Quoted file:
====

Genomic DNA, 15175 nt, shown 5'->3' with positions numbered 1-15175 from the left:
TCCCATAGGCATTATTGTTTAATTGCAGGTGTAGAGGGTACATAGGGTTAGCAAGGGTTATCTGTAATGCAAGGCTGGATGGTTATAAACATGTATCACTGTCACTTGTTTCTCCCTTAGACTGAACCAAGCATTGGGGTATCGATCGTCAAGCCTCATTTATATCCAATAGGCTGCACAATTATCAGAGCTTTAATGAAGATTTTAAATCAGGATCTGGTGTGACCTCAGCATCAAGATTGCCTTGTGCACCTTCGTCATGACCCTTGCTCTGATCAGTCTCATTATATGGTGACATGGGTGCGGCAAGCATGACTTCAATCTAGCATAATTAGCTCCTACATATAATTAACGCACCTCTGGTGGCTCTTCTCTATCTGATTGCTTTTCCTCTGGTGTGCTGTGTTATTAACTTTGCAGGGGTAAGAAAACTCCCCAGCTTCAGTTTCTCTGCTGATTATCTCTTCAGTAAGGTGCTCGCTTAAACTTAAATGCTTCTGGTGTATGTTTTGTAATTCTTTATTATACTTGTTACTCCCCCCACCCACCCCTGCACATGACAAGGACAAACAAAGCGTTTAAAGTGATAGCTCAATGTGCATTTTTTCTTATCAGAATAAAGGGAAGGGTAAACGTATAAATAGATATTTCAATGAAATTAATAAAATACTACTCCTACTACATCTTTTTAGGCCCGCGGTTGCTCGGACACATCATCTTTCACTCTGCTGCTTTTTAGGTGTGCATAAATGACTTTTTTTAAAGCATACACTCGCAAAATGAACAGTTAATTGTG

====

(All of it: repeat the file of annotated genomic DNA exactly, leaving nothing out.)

Genomic DNA, 15175 nt, shown 5'->3' with positions numbered 1-15175 from the left:
TCCCATAGGCATTATTGTTTAATTGCAGGTGTAGAGGGTACATAGGGTTAGCAAGGGTTATCTGTAATGCAAGGCTGGATGGTTATAAACATGTATCACTGTCACTTGTTTCTCCCTTAGACTGAACCAAGCATTGGGGTATCGATCGTCAAGCCTCATTTATATCCAATAGGCTGCACAATTATCAGAGCTTTAATGAAGATTTTAAATCAGGATCTGGTGTGACCTCAGCATCAAGATTGCCTTGTGCACCTTCGTCATGACCCTTGCTCTGATCAGTCTCATTATATGGTGACATGGGTGCGGCAAGCATGACTTCAATCTAGCATAATTAGCTCCTACATATAATTAACGCACCTCTGGTGGCTCTTCTCTATCTGATTGCTTTTCCTCTGGTGTGCTGTGTTATTAACTTTGCAGGGGTAAGAAAACTCCCCAGCTTCAGTTTCTCTGCTGATTATCTCTTCAGTAAGGTGCTCGCTTAAACTTAAATGCTTCTGGTGTATGTTTTGTAATTCTTTATTATACTTGTTACTCCCCCCACCCACCCCTGCACATGACAAGGACAAACAAAGCGTTTAAAGTGATAGCTCAATGTGCATTTTTTCTTATCAGAATAAAGGGAAGGGTAAACGTATAAATAGATATTTCAATGAAATTAATAAAATACTACTCCTACTACATCTTTTTAGGCCCGCGGTTGCTCGGACACATCATCTTTCACTCTGCTGCTTTTTAGGTGTGCATAAATGACTTTTTTTAAAGCATACACTCGCAAAATGAACAGTTAATTGTG